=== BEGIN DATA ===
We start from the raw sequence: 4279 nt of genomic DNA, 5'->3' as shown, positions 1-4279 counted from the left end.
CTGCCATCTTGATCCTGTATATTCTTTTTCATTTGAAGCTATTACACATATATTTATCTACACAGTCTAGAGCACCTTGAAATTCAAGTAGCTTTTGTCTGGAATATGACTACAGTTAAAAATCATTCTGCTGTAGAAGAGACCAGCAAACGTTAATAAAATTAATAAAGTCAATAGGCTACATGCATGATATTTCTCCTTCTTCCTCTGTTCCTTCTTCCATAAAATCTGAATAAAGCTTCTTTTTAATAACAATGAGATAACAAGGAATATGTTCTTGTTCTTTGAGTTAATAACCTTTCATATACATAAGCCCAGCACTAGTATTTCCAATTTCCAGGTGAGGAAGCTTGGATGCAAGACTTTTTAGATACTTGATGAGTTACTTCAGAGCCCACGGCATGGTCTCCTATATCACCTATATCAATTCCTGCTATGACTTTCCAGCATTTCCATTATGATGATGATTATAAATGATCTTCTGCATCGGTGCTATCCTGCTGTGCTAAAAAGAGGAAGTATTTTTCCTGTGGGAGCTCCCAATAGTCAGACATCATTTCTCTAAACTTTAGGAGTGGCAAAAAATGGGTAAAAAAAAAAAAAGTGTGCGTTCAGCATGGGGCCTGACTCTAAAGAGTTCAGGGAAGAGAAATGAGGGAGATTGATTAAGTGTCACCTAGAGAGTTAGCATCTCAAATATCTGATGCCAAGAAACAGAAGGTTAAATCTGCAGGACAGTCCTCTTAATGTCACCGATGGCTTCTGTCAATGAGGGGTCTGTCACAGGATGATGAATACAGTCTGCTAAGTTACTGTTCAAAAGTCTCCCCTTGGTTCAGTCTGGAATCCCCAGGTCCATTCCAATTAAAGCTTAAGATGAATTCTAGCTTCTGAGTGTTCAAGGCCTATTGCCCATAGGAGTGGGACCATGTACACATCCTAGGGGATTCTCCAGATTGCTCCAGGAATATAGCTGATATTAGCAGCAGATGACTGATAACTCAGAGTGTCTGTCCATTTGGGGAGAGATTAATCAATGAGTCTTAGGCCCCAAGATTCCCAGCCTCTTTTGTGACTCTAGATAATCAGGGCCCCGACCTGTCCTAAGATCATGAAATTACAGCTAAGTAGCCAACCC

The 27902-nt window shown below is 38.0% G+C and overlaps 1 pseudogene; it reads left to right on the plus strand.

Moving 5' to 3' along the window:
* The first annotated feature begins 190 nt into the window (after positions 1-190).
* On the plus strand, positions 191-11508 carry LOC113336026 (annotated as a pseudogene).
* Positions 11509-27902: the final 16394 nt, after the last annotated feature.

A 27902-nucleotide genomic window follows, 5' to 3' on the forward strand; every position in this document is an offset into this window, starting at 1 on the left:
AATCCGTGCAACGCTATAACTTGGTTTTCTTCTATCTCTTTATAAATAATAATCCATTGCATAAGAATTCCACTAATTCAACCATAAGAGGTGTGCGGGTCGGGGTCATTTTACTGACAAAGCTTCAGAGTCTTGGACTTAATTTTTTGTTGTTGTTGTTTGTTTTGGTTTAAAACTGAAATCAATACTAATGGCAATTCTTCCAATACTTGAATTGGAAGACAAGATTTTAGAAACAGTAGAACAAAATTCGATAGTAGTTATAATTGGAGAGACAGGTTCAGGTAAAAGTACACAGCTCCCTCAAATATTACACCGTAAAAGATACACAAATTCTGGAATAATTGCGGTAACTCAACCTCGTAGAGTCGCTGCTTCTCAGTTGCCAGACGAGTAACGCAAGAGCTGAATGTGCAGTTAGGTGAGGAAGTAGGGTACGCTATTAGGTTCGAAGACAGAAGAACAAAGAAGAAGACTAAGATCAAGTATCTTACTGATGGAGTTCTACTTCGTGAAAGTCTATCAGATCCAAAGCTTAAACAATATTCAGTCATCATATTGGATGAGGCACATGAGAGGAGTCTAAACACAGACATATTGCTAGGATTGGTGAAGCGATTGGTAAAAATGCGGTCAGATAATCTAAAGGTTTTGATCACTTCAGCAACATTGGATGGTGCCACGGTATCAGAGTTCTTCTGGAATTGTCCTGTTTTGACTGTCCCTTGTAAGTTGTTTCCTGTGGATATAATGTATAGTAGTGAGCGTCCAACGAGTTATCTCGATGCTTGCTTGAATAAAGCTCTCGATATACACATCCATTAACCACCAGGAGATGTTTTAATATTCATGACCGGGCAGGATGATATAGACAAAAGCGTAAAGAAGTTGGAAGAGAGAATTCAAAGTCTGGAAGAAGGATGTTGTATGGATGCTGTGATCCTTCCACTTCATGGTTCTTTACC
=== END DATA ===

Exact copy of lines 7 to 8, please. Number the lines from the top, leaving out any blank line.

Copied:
* Positions 11509-27902: the final 16394 nt, after the last annotated feature.

A 27902-nucleotide genomic window follows, 5' to 3' on the forward strand; every position in this document is an offset into this window, starting at 1 on the left: